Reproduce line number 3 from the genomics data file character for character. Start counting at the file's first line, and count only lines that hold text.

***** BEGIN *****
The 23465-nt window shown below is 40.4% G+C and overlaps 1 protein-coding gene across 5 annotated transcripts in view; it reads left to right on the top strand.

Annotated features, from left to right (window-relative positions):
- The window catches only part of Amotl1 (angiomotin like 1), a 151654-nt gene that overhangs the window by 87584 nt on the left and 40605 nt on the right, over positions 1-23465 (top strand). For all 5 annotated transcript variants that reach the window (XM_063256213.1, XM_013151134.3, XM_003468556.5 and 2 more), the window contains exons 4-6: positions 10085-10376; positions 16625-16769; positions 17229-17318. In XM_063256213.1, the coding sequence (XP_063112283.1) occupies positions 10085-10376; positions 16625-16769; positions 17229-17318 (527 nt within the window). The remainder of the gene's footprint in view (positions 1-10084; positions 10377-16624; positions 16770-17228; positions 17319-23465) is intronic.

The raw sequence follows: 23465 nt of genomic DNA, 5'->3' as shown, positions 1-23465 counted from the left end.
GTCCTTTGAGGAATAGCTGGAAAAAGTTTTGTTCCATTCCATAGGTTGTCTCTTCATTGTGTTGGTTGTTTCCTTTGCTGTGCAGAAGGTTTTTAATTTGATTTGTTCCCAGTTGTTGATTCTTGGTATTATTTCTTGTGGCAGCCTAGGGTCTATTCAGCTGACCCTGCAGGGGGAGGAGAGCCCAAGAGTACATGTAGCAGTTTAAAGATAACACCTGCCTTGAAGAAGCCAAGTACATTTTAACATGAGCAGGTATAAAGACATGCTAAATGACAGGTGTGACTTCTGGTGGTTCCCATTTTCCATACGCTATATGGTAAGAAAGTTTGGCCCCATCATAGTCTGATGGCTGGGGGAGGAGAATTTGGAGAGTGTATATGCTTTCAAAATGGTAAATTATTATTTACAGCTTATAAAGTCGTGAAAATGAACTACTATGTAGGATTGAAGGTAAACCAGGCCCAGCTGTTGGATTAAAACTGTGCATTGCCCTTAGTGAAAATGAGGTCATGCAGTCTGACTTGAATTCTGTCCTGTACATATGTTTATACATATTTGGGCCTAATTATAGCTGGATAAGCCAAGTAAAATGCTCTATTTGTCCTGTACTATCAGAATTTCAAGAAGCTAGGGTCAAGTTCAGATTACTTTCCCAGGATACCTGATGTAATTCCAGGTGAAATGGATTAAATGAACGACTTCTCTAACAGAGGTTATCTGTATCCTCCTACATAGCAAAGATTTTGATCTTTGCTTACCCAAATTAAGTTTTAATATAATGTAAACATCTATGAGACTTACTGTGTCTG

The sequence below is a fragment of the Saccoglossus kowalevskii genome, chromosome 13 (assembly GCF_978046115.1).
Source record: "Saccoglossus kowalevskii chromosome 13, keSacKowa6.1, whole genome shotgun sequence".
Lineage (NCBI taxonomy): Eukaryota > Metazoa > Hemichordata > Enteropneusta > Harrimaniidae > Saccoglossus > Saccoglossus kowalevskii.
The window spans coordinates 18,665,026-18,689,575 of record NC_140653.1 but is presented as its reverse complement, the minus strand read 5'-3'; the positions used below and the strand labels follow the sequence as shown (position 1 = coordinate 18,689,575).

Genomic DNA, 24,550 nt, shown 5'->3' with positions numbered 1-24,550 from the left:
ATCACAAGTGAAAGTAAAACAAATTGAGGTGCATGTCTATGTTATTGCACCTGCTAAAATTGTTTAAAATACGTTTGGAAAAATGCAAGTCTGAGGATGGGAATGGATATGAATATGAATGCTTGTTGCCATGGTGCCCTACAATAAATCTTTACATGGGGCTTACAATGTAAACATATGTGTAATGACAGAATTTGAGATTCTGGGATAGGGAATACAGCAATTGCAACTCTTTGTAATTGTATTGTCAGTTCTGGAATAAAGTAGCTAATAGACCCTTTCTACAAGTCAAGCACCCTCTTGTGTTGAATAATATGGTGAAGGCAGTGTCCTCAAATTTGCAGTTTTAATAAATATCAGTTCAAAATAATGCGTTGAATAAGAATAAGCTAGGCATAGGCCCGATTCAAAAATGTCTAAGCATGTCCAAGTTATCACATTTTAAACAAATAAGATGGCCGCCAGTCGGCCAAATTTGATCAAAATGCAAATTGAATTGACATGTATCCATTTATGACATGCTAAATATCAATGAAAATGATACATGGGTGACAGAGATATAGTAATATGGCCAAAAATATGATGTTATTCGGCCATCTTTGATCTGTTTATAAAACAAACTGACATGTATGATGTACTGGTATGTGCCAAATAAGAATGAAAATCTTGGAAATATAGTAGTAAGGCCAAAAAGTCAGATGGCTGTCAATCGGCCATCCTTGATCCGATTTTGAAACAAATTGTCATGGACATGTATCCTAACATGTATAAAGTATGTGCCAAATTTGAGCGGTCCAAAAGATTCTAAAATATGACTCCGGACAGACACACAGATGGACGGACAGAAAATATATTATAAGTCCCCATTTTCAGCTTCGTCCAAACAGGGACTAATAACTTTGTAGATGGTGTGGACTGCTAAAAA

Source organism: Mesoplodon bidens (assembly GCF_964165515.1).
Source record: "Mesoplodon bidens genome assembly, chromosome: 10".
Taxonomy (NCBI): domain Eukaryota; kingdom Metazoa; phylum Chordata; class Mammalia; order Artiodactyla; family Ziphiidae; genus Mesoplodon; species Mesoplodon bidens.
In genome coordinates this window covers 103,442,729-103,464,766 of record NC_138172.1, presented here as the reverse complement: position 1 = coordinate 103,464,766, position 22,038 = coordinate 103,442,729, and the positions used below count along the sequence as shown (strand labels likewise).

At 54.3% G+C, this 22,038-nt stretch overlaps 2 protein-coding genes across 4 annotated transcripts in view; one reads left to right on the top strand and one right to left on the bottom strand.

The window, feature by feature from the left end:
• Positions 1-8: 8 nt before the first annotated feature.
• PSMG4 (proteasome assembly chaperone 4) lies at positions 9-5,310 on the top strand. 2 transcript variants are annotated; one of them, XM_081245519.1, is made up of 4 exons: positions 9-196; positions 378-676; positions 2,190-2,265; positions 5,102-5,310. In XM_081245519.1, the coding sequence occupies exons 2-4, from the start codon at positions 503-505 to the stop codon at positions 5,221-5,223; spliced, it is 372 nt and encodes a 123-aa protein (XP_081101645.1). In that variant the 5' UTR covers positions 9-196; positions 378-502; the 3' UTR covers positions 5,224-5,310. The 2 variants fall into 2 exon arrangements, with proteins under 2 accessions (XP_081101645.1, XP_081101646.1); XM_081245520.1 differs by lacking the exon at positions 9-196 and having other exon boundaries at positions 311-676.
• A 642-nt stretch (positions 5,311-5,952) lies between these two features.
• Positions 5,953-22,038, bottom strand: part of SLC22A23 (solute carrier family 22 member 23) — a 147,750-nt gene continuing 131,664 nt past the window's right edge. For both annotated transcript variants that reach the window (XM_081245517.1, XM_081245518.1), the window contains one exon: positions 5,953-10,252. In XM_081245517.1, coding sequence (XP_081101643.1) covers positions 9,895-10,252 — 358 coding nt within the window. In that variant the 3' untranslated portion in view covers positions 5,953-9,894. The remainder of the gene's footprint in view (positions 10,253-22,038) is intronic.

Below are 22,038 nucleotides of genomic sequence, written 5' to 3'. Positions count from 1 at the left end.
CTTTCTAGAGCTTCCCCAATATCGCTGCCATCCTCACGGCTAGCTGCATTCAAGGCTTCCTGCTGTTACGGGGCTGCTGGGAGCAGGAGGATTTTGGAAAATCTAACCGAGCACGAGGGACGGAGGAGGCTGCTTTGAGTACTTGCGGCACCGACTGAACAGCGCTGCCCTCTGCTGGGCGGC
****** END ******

- The window catches only part of Amotl1 (angiomotin like 1), a 151654-nt gene that overhangs the window by 87584 nt on the left and 40605 nt on the right, over positions 1-23465 (top strand). For all 5 annotated transcript variants that reach the window (XM_063256213.1, XM_013151134.3, XM_003468556.5 and 2 more), the window contains exons 4-6: positions 10085-10376; positions 16625-16769; positions 17229-17318. In XM_063256213.1, the coding sequence (XP_063112283.1) occupies positions 10085-10376; positions 16625-16769; positions 17229-17318 (527 nt within the window). The remainder of the gene's footprint in view (positions 1-10084; positions 10377-16624; positions 16770-17228; positions 17319-23465) is intronic.